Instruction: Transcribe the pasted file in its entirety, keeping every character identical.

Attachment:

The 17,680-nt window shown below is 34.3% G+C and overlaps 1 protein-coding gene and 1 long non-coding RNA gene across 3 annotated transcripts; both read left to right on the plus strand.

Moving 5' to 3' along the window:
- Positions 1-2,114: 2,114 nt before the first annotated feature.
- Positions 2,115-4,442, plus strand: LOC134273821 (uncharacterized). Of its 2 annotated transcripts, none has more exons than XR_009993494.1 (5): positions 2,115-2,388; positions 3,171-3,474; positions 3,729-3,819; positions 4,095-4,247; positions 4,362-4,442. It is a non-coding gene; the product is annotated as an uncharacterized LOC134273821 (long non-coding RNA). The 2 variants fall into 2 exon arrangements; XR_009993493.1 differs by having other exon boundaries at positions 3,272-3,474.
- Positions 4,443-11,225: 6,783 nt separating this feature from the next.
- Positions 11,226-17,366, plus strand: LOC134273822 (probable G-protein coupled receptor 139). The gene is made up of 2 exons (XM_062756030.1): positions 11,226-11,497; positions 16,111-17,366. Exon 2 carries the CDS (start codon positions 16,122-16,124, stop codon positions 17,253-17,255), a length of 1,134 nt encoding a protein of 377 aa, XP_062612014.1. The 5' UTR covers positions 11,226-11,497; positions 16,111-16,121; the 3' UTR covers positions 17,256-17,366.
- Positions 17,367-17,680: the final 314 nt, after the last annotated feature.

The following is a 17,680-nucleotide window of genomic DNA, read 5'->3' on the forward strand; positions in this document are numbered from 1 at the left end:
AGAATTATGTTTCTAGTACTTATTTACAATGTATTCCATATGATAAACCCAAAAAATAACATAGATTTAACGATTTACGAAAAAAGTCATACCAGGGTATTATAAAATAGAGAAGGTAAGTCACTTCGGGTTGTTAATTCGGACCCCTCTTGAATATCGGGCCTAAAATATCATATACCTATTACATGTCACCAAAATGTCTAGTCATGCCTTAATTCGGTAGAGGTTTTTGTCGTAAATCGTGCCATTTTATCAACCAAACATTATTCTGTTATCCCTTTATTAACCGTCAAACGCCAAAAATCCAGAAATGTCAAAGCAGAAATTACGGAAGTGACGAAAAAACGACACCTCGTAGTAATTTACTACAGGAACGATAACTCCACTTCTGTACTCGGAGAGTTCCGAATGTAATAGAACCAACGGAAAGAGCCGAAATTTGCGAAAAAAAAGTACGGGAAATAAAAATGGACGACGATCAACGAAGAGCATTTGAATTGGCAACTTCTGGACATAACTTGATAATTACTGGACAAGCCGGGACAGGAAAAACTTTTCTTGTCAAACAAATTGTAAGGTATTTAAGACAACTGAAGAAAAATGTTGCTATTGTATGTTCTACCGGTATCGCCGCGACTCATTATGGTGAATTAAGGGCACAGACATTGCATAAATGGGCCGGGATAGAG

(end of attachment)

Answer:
The 17,680-nt window shown below is 34.3% G+C and overlaps 1 protein-coding gene and 1 long non-coding RNA gene across 3 annotated transcripts; both read left to right on the plus strand.

Moving 5' to 3' along the window:
- Positions 1-2,114: 2,114 nt before the first annotated feature.
- Positions 2,115-4,442, plus strand: LOC134273821 (uncharacterized). Of its 2 annotated transcripts, none has more exons than XR_009993494.1 (5): positions 2,115-2,388; positions 3,171-3,474; positions 3,729-3,819; positions 4,095-4,247; positions 4,362-4,442. It is a non-coding gene; the product is annotated as an uncharacterized LOC134273821 (long non-coding RNA). The 2 variants fall into 2 exon arrangements; XR_009993493.1 differs by having other exon boundaries at positions 3,272-3,474.
- Positions 4,443-11,225: 6,783 nt separating this feature from the next.
- Positions 11,226-17,366, plus strand: LOC134273822 (probable G-protein coupled receptor 139). The gene is made up of 2 exons (XM_062756030.1): positions 11,226-11,497; positions 16,111-17,366. Exon 2 carries the CDS (start codon positions 16,122-16,124, stop codon positions 17,253-17,255), a length of 1,134 nt encoding a protein of 377 aa, XP_062612014.1. The 5' UTR covers positions 11,226-11,497; positions 16,111-16,121; the 3' UTR covers positions 17,256-17,366.
- Positions 17,367-17,680: the final 314 nt, after the last annotated feature.

The following is a 17,680-nucleotide window of genomic DNA, read 5'->3' on the forward strand; positions in this document are numbered from 1 at the left end:
AGAATTATGTTTCTAGTACTTATTTACAATGTATTCCATATGATAAACCCAAAAAATAACATAGATTTAACGATTTACGAAAAAAGTCATACCAGGGTATTATAAAATAGAGAAGGTAAGTCACTTCGGGTTGTTAATTCGGACCCCTCTTGAATATCGGGCCTAAAATATCATATACCTATTACATGTCACCAAAATGTCTAGTCATGCCTTAATTCGGTAGAGGTTTTTGTCGTAAATCGTGCCATTTTATCAACCAAACATTATTCTGTTATCCCTTTATTAACCGTCAAACGCCAAAAATCCAGAAATGTCAAAGCAGAAATTACGGAAGTGACGAAAAAACGACACCTCGTAGTAATTTACTACAGGAACGATAACTCCACTTCTGTACTCGGAGAGTTCCGAATGTAATAGAACCAACGGAAAGAGCCGAAATTTGCGAAAAAAAAGTACGGGAAATAAAAATGGACGACGATCAACGAAGAGCATTTGAATTGGCAACTTCTGGACATAACTTGATAATTACTGGACAAGCCGGGACAGGAAAAACTTTTCTTGTCAAACAAATTGTAAGGTATTTAAGACAACTGAAGAAAAATGTTGCTATTGTATGTTCTACCGGTATCGCCGCGACTCATTATGGTGAATTAAGGGCACAGACATTGCATAAATGGGCCGGGATAGAG